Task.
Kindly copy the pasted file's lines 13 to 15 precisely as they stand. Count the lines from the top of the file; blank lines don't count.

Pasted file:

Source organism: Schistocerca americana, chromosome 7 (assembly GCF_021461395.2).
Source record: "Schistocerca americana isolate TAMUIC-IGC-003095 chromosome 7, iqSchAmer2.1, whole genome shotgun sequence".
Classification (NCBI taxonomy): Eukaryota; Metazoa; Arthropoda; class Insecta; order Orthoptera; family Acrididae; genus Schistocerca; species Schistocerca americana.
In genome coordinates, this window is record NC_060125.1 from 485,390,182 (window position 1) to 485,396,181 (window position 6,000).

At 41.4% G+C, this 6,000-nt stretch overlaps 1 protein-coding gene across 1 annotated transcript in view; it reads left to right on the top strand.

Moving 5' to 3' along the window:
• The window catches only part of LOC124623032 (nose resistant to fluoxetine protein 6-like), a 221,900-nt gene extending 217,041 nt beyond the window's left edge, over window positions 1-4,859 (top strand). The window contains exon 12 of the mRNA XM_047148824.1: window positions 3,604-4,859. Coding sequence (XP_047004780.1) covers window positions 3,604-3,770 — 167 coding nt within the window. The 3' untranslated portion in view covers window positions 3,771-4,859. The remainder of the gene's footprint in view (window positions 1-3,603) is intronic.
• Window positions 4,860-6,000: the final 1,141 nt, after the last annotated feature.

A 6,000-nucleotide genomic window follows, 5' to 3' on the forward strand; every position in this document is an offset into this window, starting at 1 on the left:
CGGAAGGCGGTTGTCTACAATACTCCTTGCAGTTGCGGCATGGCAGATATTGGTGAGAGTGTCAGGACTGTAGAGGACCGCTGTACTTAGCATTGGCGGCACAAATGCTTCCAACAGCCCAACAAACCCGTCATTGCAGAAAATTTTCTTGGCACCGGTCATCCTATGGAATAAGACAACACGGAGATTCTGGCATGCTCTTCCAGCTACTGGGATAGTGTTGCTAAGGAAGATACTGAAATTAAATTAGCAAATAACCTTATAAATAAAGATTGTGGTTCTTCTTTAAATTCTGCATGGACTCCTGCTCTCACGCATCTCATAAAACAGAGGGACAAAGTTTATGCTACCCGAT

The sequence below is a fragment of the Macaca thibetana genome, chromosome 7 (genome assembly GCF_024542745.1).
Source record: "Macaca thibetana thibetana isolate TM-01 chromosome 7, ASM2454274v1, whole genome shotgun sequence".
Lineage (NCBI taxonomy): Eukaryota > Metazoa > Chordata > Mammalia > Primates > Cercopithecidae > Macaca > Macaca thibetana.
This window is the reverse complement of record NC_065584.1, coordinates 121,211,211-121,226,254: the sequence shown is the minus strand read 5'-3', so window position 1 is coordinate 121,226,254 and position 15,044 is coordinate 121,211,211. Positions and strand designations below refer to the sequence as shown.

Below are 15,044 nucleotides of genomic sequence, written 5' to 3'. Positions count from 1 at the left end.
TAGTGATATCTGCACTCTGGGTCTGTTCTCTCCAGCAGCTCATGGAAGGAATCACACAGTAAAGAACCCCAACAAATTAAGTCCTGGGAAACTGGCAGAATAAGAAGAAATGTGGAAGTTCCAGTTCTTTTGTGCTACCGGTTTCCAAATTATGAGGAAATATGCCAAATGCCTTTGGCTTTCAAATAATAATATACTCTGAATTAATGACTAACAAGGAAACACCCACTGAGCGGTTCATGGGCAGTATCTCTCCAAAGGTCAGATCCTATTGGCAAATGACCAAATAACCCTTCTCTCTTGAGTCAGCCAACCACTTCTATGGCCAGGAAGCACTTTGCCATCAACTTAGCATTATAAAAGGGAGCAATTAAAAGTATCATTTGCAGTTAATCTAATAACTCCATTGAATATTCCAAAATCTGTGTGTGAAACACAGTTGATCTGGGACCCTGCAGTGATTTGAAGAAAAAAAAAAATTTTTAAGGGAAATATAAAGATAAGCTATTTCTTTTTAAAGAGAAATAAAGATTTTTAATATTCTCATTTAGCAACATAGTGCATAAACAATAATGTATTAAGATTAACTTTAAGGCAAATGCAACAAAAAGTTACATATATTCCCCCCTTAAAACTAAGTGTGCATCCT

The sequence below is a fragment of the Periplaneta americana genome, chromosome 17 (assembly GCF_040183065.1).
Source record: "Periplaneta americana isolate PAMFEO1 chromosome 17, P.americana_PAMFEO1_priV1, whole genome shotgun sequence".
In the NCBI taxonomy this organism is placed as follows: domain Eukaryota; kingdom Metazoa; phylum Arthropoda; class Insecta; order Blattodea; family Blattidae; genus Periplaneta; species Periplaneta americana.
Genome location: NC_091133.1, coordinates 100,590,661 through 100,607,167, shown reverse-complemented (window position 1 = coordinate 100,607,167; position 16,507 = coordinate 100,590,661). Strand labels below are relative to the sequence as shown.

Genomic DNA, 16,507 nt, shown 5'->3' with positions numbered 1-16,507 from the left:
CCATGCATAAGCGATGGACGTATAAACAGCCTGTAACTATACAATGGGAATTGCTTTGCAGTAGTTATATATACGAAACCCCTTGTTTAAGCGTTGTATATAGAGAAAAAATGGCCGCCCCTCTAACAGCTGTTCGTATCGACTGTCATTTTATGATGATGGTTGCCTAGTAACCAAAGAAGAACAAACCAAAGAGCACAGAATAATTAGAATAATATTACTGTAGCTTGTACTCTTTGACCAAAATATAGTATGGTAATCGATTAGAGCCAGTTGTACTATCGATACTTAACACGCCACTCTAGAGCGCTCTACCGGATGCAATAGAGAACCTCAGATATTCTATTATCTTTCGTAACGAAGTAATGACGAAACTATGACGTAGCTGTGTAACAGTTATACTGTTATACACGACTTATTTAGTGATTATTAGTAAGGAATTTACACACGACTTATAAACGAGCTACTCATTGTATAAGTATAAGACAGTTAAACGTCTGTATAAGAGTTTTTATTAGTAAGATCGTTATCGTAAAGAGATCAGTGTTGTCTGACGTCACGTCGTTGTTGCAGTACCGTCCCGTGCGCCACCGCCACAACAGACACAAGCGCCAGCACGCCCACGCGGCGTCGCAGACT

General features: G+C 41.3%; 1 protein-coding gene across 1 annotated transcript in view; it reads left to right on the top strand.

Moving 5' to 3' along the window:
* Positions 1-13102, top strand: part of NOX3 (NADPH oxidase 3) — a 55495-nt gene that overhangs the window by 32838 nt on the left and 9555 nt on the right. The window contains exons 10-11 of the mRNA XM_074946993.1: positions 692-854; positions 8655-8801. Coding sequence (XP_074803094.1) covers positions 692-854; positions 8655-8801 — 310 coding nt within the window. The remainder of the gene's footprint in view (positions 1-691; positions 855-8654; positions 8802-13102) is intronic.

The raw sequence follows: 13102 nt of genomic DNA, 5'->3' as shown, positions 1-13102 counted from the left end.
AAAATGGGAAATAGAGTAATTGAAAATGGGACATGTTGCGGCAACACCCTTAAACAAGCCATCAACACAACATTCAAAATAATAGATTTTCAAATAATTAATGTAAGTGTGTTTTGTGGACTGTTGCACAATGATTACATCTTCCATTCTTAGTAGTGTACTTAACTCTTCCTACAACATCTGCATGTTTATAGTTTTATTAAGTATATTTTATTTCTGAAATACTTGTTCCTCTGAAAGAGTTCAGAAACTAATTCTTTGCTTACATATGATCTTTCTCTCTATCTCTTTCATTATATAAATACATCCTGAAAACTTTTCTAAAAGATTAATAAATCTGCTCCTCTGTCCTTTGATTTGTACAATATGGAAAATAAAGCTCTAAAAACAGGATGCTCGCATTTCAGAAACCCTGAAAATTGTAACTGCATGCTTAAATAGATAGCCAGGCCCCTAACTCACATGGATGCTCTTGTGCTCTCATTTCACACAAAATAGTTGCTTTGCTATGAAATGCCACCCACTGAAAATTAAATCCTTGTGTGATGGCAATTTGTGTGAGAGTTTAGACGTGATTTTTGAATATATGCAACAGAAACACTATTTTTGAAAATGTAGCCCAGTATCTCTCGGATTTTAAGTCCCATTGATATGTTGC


Lineage (NCBI taxonomy): Eukaryota > Metazoa > Chordata > Mammalia > Primates > Cercopithecidae > Macaca > Macaca thibetana.
This window is the reverse complement of record NC_065584.1, coordinates 121,211,211-121,226,254: the sequence shown is the minus strand read 5'-3', so window position 1 is coordinate 121,226,254 and position 15,044 is coordinate 121,211,211. Positions and strand designations below refer to the sequence as shown.

Below are 15,044 nucleotides of genomic sequence, written 5' to 3'. Positions count from 1 at the left end.